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NACS' Top Guns

Call & Carpenter give new spin to industry numbers

SCOTTSDALE, Ariz. -- A summary of convenience store statistics? And it's not even State of the Industry season. How mundane! Or at least that's the impression laid out by Call & Carpenter, going by the Top Gun call signs Mav and Goose.

Dave Carpenter (left), Brad Call

Of course, these youthful Gen Xers are Brad Call and David Carpenter, two accomplished convenience operators who are respectively chairman and most recent past chairman at NACS.

Paying homage to the mid-1980s, an era recovering from the disco era and embracing two terms of Ronald Reagan and the Wall Street of Gordon Gekko, Call & Carpenter cycled onto the stage at CSP's 2013 Outlook Leadership Conference in Scottsdale, Ariz., in shades and gear from Top Gun. Of course, the ever-humble Call was Cruise, giving up suit and tie and what he feared would be the "dumbest, cheesiest, stupidest presentation of your life."

Honoring the spirit of a film, Call & Carpenter--who also head up their own businesses, Maverik Inc. and JD Carpenter Cos.--tapped Top Gun songs to introduce a handful of targeted, rapid-fire themes.

It started with "Take My Breath Away" by one-hit wonder Berlin.

"Overall, industry sales took my breath away because they are so amazing," Call wailed, scooting around like a lab mouse locked in an inescapable labyrinth. With Call and Carpenter jostling over what is better, a Slurpee or ICEE, Carpenter interjected, "have you ever been waterboarded with a Slurpee."

The tone was set. This would not be a droning presentation of monotonous numbers. Indeed, data was the backdrop to an unconventional skit, one perhaps portending an enthusiastically unpredictable year by a Utah-based showman known for defying convention.

It was nice to learn that the c-store channel was No. 1 among retail channels in the sale of gasoline, cigarettes, OTP, beer, candy and lottery. It was pretty cool to appreciate that the industry's 160 million transactions per day topped by nearly 50% the number of households who watched last year's Super Bowl.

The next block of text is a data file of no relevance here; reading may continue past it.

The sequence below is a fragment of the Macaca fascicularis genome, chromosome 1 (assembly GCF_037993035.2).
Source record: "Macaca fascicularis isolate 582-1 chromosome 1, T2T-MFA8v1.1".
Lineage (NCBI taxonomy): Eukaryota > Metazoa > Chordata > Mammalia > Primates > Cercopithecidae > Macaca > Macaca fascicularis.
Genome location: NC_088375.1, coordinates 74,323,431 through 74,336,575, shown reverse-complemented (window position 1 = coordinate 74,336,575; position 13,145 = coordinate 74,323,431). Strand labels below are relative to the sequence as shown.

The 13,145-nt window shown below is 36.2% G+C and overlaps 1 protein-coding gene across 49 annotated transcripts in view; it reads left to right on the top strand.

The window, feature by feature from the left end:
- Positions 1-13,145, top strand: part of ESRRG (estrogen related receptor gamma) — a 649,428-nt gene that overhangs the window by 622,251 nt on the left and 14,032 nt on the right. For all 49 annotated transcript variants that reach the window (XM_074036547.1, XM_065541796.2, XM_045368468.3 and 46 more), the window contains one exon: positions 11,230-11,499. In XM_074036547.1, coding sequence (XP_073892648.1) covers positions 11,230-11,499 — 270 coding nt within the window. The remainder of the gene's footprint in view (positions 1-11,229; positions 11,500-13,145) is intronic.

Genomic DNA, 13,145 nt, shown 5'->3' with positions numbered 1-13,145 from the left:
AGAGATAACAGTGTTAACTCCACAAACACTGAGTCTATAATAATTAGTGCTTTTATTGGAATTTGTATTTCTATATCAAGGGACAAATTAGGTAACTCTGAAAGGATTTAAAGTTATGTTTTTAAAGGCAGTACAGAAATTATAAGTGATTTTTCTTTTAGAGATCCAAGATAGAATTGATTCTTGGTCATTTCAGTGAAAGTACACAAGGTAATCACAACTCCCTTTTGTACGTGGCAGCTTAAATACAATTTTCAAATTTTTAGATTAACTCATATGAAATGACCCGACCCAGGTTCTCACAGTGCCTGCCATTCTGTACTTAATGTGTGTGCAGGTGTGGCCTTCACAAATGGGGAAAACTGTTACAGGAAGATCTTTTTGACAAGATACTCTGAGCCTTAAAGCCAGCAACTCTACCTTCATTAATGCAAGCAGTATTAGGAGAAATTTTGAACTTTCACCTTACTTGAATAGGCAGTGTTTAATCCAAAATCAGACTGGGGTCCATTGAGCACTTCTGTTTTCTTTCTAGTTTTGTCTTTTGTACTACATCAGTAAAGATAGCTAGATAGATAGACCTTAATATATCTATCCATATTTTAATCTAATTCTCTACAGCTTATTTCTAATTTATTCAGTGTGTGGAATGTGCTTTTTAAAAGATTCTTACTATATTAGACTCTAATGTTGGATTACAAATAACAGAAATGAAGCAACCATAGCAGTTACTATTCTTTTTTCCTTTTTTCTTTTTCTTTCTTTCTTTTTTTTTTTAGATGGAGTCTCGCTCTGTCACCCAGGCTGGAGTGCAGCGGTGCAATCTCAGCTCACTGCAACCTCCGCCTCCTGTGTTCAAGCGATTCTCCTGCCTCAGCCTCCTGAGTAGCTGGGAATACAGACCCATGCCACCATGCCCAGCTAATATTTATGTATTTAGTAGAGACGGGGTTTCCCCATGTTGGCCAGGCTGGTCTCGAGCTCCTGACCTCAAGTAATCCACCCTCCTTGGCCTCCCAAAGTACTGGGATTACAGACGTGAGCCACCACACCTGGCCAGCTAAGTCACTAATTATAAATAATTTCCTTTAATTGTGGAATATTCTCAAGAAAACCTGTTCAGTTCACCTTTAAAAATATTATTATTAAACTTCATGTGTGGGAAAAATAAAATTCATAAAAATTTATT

But surely such figures could not compare to Call's somewhat flat rendition of The Righteous Brothers' "You've Lost That Loving Feeling."

When Carpenter queried what connection the song could have with the c-store industry, Call replied, "it's about getting back what you lost." And that meant two things: gasoline and cigarette sales.

At least for gasoline, Carpenter chimed, "It' ain't coming back folks. It could get worse." In a pause of seriousness, he cited declining fuel consumption since 2007 and CAFE standards that will only hasten the decline of trips to the pump. And both agreed that cigarette sales would continue their decline, yet hopefully be offset in the near future by a robust electronic cigarette sector.

But back to Top Gun. There was the unmemorable "Mighty Wings" by Cheap Trick, harkening to the industry's rise in foodservice and increasing commissary food programs.

And Loverboy's "Heaven in Your Eyes," which prompted Carpenter to stare into Call, "you're really creeping me out."

Loverboy's connection to convenience stores? "I want to be heaven in employees' eyes," Carpenter said. He praised as an industry model Kwik Trip's 40% return of profits to its employees.

The songs and their fuzzy connections to convenience continued. So did the "whirly derby" of two adult men in cool shades who turned the stage into a recreational time machine of when they were young and life didn't seem so serious after all.

CSP's Outlook Leadership Conference wrapped up Tuesday in Scottsdale, Ariz.

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